As the scandal related to accusations of sexual assault against Hollywood mogul Harvey Weinstein continues to unfold, more accusations of sexual harassment are bubbling forth, this time against Weinstein's brother Bob and head of Amazon Studios Roy Price. So far, more than 30 actresses have come out against Harvey, saying that he was inappropriate with them. Others said they knew about his reputation, but kept quite.
It's now been nearly two weeks since Hurricane Maria first made landfall on Puerto Rico. The powerful storm made landfall on the U.S. territory on Sept. 20, knocking out power and communications, triggering landslides and causing at least a dozen deaths. Since then, aid has been slowly trickling in to the island, but many have lamented what's been called a delayed response in getting those supplies -- especially food, water and fuel -- to those who need it most.
Bristol County Juvenile Court Judge Lawrence Moniz is explaining his decision in court before he announces how he's ruled. Michelle Carter is charged with involuntary manslaughter in the 2014 death of her boyfriend, who poisoned himself by inhaling carbon monoxide in his pickup truck. Prosecutors had said she sent Conrad Roy III, 18, numerous text messages urging him to commit suicide. [Previous story, published at 9:23 a.m.
Muck Rack makes it simple to find people, tweets, or articles that mention any name, keyword, company, hashtag etc. We've compiled this guide to help you make the most of your search.
Selecting a term
Start searching tweets, articles from media outlets, articles mentioned in tweets, journalists'
names, titles and bios with some suggested searches:
Companies or Topics (e.g. iPhone, Microsoft)
Phrases (e.g. "cloud computing") — use quotes to keep the terms together
Twitter handles (e.g. @username) — returns those who have mentioned or replied to
Names (e.g. "David Pogue")
Hashtags (e.g. #sxsw, #london2012)
Bio details (e.g. vegan, Olympics, father)
Muck Rack's Advanced Search allows for many boolean operators.
Find results that mention multiple specified terms, use AND or
+. For example, ensure each result contains both Elon Musk and Mark Zuckerberg by
searching Musk AND Zuckerberg or Musk + Zuckerberg.
Use the operators OR or , to broaden your search when you'd like either of
multiple terms to appear in results. (This is the default behavior of our search when no operators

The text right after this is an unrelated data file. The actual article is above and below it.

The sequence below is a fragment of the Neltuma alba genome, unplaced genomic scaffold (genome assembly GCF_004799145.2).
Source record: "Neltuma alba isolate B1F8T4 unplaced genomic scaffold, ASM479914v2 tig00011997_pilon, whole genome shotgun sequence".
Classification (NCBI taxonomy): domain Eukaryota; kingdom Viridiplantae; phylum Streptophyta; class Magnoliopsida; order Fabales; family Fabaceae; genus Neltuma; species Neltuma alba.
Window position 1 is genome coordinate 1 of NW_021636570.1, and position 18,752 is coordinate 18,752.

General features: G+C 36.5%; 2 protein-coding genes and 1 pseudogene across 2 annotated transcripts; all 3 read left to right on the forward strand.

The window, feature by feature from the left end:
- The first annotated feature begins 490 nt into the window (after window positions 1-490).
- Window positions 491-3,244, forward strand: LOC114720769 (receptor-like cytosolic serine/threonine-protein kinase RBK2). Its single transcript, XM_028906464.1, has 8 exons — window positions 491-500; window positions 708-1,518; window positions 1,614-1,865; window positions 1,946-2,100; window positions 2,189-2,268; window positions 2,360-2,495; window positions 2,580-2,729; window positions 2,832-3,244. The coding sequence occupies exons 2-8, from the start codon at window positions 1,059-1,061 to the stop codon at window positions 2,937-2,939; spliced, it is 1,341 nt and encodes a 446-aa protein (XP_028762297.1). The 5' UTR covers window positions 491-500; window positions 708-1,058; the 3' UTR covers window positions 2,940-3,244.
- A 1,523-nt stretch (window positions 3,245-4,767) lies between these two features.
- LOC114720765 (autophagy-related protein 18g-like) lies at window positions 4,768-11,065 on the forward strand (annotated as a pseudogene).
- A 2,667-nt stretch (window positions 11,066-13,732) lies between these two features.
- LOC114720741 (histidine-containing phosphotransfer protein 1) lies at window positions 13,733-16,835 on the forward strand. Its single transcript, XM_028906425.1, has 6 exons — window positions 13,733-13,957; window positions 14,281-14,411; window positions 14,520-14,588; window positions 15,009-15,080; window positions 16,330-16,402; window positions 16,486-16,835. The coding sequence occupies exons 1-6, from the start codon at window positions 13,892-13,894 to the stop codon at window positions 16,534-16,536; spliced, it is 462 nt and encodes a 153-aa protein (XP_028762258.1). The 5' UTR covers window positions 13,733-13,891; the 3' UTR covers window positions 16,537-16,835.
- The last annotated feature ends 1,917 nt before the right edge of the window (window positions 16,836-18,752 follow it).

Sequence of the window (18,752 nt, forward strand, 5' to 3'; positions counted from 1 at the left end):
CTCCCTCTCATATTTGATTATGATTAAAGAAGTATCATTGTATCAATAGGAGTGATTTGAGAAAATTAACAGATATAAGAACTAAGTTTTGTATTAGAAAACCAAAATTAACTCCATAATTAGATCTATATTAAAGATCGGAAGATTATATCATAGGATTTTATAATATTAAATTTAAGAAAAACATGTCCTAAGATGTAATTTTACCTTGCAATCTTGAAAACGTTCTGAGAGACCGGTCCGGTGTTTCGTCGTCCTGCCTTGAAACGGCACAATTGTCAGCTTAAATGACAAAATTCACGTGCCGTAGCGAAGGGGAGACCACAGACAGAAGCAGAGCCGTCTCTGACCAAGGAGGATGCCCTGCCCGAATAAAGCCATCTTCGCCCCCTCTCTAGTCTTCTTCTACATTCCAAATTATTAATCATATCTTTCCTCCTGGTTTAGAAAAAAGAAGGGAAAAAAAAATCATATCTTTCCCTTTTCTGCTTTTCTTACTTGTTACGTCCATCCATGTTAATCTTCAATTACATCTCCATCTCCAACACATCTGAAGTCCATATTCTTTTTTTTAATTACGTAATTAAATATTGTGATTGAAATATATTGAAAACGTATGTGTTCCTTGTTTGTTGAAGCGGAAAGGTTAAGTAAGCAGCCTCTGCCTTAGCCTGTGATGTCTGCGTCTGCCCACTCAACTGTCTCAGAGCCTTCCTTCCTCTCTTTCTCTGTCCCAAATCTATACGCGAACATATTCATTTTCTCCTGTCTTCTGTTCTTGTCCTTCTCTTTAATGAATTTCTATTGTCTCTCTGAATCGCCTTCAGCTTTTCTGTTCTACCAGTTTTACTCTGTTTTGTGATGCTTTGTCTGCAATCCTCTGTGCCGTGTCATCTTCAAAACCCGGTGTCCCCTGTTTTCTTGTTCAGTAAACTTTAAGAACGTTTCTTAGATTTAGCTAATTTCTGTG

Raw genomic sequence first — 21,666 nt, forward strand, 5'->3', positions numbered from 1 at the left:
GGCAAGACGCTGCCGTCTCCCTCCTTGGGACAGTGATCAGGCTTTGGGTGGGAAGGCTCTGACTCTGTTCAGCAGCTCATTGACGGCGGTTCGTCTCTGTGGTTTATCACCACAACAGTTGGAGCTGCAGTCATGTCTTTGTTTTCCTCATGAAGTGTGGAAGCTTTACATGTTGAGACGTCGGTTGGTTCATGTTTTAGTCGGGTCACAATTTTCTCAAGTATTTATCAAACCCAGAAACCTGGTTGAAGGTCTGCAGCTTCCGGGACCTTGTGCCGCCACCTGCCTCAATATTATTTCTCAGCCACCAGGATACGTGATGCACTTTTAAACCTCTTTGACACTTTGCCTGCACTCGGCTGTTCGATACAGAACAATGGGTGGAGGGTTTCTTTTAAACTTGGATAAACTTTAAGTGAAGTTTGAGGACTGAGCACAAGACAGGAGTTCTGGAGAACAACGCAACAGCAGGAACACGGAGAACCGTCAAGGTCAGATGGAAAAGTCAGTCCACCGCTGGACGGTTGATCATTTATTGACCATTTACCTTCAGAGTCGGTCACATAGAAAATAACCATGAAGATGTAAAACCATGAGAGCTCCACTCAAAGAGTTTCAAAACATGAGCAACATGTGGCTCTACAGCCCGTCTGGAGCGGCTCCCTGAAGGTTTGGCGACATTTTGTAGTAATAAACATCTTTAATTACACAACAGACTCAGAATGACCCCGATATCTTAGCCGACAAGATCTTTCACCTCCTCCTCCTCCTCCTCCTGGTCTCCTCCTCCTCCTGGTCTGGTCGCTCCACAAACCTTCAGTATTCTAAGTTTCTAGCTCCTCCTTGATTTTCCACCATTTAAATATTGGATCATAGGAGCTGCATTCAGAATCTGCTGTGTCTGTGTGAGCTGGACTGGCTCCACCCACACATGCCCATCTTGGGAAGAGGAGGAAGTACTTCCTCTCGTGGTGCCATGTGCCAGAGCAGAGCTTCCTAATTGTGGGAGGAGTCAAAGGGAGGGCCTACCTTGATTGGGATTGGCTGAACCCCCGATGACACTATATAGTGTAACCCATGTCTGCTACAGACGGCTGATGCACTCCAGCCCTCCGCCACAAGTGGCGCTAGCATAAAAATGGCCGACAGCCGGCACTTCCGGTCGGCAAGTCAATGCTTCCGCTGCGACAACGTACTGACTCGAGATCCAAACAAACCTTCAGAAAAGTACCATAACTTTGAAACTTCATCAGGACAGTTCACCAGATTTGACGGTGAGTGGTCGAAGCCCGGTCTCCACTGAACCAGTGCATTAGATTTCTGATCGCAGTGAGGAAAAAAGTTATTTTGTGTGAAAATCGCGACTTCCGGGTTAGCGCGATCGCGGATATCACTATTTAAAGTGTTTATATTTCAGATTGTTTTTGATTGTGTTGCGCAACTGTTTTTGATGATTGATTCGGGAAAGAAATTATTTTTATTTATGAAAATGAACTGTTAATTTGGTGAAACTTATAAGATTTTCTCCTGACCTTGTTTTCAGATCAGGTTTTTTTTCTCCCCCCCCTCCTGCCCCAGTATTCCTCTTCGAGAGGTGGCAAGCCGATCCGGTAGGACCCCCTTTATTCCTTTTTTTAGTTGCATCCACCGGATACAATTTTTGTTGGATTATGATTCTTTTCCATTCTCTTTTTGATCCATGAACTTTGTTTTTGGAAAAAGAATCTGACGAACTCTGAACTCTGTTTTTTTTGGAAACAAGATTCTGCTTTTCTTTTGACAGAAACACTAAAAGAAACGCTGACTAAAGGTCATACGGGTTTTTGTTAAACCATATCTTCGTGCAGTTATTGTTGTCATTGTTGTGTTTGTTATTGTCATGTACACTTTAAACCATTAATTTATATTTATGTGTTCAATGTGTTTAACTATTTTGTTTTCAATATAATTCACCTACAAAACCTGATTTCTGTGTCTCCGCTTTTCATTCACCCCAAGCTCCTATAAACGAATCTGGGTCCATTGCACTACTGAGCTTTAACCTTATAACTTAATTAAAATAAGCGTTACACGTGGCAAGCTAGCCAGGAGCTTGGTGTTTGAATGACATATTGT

are used). For example, results will contain either cake or cookie by searching cake OR cookie or cake,cookie
Use NOT or - to subtract results from your search. For
example, searching Disney will yield results about the Walt Disney Company as well as Walt Disney
World Resort. To exclude mentions of Disney World, search for Disney -World or Disney
When using one of these operators with a phrase, enclose it in quotation marks. For example, you can
find results about smartphones excluding Apple's iPhone 4S by searching smartphone -"iPhone
Exact case matching or punctuation
If you're searching for a brand name or keyword that relies on specific punctuation marks or capitalization, you can
find results that match your exact query by adding matchcase: before the keyword you're searching for, like matchcase:E*TRADE .
Use parentheses to separate multiple
boolean phrases. For example, to find journalists talking about having fun in Disney World or
Disneyland, search for ("disney world" OR disneyland) AND fun.
An asterisk can be used to search for any variation of a root word truncated by the asterisk. For example, searching for admin* will return results for administrator, administration, administer, administered, etc.
A near operator is an AND operator where you can control the distance between the words. You can vary the distance the near operation uses by adding a forward slash and number (between 0-99) such as strawberries NEAR/10 "whipped cream", which means the strawberries must exist within 10 words of "whipped cream".